December 03, 2013

Match fixing scandal: Two men charged

Two men have been charged in connection with the latest match fixing scandal to hit the world of football, Michael Chopra talking about his gambling problems, and Kenny Sansom thanks the Professional Footballers Association (PFA) for helping him recover from gambling and alcohol problems.

The UEFA President Michel Platini believes that match fixing represents the greatest threat to the future of the world’s most popular sport, and we have three sports betting news stories from the UK that worryingly trend towards the magical Frenchman’s foresight.

Two men have been charged in connection with the English Football match fixing scandal that we brought you late last week.

Chann Sankaran, a 33-year old Singaporean national, and Krishna Sanjey Ganeshan, a 43-year old with dual UK and Singaporean nationality, have both been charged with conspiring to defraud bookmakers by influencing the course of football matches.

At the time of writing there is still no news regarding the teams, or the players, involved but it’s believed to be non-league matches.

Five other men were released on bail and amongst them was Delroy Facey, 33, player turned agent who once graced the Premier League with Bolton.

The National Crime Agency (NCA) issued a statement that said Sankaran and Ganeshan had conspired together and with others ‘to defraud bookmakers by influencing the course of football matches and placing bets thereon. The Crown Prosecution’s Organized Crime Division found sufficient evidence and was satisfied it was in the public interest to authorize charges of conspiracy to defraud. The maximum sentence for this offence is 10-years’ imprisonment.”

Declan Hill, author of The Fix: Soccer and Organized Crime and The Insider’s Guide to Match Fixing in Football,” told The Times ‘this tide of globalized sports corruption has reached all around the world. British football administrators have been sleepwalking themselves into a crisis. They’ve been warned about this for years.”

The Football Association (FA) has reacted to the news by stating that neither they nor the various leagues have been found guilty of complacency. The NFL, NHL, NBA and MLB must be smiling from ear to ear as they continue to gather evidence like this in their sports betting war against the New Jersey Gov. Chris Christie, as he promises to move heaven and earth to create a platform to allow online sports betting in the Garden State.

Non-league football is perfect for the snakes in the grass because it is nowhere near as high profile as Premiership or other English League matches. The players are on normal working-middle class wages and people expect them to make more mistakes and errors on the pitch.

One set of eyes that is firmly set on non-league football matches is that of the bookmaker, with a standard non league game expected to create over 50 different betting markets for the would be punter.

In a recent interview with Brian Touhy, author of the controversial sports fixing book Larceny Games: Sports Gambling, Game Fixing and the FBI, he told me that no player was safe from the clutches of the match fixers, as drug and gambling issues can create huge amounts of debt for even the richest players in the American leagues.

A case in point over the great blue yonder is the Blackpool Striker Michael Chopra, 29, who has revealed that he quit Cardiff City, and signed for Sunderland, so he could use the signing on fee to pay off his gambling debts during a trial at Newcastle Crown Court last week.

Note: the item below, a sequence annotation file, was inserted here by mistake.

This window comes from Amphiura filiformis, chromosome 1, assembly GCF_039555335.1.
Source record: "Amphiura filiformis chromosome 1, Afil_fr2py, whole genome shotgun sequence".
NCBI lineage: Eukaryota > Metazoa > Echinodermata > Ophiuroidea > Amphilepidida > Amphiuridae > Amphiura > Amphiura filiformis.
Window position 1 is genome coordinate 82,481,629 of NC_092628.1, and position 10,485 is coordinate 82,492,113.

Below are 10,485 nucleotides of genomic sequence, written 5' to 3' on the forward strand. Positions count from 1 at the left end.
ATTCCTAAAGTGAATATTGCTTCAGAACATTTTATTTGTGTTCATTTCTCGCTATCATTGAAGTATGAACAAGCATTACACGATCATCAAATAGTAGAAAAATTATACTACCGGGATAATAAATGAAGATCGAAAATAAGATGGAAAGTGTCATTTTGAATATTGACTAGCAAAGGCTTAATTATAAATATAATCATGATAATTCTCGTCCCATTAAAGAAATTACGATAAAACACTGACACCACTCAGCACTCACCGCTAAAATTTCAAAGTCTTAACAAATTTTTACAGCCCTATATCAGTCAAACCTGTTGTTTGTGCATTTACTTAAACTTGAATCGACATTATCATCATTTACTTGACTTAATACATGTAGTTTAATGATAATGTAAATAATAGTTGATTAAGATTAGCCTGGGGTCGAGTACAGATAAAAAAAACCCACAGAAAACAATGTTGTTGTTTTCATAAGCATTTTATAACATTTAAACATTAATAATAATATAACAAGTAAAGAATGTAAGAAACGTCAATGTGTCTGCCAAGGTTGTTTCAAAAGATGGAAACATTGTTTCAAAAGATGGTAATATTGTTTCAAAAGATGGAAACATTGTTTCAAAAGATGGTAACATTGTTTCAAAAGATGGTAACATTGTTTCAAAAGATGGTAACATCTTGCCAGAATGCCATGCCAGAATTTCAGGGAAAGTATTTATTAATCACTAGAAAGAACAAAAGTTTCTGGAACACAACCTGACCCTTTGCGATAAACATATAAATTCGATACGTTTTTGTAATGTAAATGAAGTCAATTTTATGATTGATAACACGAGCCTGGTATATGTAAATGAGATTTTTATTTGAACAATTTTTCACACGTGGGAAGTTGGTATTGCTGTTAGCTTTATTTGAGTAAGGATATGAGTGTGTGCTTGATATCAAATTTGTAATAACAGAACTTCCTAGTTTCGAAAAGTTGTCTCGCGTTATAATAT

Chopra told the court how he would gamble up to £30,000 in cash with other players on the team bus en route to matches when just a teenager playing for Newcastle United.

“Players would gamble on the bus and I got involved. We would take thousands of pounds on to the bus, anything up to £30,000.

“It might change hands playing cards on the bus, we would go to the bank before and take out the money. It was part of team bonding. We were playing for real cash, if you were playing for £30,000 you would have it with you at the time.” Said Chopra.

Chopra also revealed how he was threatened by Scottish loan sharks during his time with Ipswich, the club and the Professional Footballers Association (PFA) – headed by the gambling afflicted Gordon Taylor – organized a £250,000 loan to help him pay off debts created through gambling.

“I had loan sharks turning up at the training ground when I was at Ipswich. They came up to me and asked me for my autograph and said I better get myself into the club and get that money now.

“They said they knew what car I was driving and they would follow me until I paid them. They said they knew what school my little boy went to and where my parents lived and where I lived in Ipswich. I felt sick that I had put my family in that situation from my gambling.”

It’s believed Chopra lost £2m through gambling and was giving evidence at the trial of four men on drugs charges. Earlier this year Chopra admitted banning himself from as many gambling sites as he could in order to ‘fight this illness.”

It’s thought that Sheldon Adelson is keen to sign him up as star striker for the Coalition to Stop Internet Gambling (CSIG) football team.

Another former top-notch footballer has been in the news as a result of gambling problems.

The former Arsenal and England full back Kenny Sansom has publically thanked the FA after revealing how they have helped him find his feet again, after being found sleeping on park benches just four month ago.

Sansom lost everything as he fought against crippling alcohol and gambling addictions, but has been sober for the past two months thanks in part to the FA and also Sporting Chance. A clinic established by Tony Adams MBE in a bid to help sportsmen and women recover from alcoholism.

1 comment:

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